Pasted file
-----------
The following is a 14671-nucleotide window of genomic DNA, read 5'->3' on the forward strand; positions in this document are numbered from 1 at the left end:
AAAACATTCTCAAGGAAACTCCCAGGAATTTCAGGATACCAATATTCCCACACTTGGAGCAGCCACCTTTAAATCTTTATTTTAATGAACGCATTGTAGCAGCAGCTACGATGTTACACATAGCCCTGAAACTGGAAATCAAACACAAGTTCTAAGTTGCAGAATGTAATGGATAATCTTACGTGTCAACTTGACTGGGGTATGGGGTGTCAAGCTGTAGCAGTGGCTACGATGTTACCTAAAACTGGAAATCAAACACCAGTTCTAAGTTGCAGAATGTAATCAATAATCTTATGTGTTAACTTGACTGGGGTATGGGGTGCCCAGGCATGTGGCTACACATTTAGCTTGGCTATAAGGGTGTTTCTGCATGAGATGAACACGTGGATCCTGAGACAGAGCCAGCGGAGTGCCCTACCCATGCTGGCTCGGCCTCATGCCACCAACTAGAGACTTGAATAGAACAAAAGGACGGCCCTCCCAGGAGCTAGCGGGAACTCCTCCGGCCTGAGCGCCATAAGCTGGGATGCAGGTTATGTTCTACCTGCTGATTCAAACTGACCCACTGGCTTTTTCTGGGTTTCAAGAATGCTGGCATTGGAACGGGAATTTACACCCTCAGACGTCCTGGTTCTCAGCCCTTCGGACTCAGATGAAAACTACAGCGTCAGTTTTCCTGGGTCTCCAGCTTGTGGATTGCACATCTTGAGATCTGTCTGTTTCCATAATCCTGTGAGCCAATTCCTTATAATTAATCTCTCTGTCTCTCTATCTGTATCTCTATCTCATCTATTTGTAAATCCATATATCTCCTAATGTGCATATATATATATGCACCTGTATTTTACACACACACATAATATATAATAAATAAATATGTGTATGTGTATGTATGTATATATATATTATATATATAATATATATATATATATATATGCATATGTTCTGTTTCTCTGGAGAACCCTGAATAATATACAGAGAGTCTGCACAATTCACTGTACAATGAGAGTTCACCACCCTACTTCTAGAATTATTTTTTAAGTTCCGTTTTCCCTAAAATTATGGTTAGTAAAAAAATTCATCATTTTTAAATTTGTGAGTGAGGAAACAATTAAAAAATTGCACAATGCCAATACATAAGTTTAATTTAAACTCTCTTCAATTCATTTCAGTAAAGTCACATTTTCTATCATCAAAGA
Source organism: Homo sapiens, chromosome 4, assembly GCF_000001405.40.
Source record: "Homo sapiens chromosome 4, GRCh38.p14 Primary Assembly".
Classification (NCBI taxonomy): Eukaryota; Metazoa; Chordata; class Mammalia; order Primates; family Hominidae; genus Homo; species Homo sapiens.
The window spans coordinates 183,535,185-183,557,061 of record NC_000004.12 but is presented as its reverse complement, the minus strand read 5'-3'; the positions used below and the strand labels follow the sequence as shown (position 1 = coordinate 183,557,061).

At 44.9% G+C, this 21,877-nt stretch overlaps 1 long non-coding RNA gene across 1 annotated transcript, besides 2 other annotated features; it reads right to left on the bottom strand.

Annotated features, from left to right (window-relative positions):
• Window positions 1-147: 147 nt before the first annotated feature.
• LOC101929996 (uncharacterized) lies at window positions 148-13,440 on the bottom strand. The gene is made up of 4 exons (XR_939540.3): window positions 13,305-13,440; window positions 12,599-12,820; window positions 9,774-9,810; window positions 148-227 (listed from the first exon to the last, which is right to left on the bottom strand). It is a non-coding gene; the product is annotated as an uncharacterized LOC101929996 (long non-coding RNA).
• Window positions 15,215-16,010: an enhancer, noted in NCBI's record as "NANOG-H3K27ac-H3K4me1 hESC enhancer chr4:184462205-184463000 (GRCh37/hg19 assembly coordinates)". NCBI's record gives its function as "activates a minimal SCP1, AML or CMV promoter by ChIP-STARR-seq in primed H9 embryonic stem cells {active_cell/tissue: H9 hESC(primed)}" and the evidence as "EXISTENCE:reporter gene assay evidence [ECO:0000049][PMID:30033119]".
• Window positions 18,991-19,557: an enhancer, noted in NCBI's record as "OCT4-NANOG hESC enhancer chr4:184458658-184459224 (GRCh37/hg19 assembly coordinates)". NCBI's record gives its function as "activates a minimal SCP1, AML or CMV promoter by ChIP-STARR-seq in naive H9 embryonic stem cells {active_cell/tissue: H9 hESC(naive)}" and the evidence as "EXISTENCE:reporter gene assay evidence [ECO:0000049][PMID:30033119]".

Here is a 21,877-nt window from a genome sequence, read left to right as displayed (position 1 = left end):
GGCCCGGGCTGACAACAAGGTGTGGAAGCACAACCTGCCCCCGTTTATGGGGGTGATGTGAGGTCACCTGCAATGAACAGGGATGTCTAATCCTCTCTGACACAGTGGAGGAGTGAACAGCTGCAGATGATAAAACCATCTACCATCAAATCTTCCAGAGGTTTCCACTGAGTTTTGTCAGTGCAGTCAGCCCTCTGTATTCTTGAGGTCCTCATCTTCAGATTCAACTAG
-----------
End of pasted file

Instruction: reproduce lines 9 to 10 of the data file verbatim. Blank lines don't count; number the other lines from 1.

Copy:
• Window positions 1-147: 147 nt before the first annotated feature.
• LOC101929996 (uncharacterized) lies at window positions 148-13,440 on the bottom strand. The gene is made up of 4 exons (XR_939540.3): window positions 13,305-13,440; window positions 12,599-12,820; window positions 9,774-9,810; window positions 148-227 (listed from the first exon to the last, which is right to left on the bottom strand). It is a non-coding gene; the product is annotated as an uncharacterized LOC101929996 (long non-coding RNA).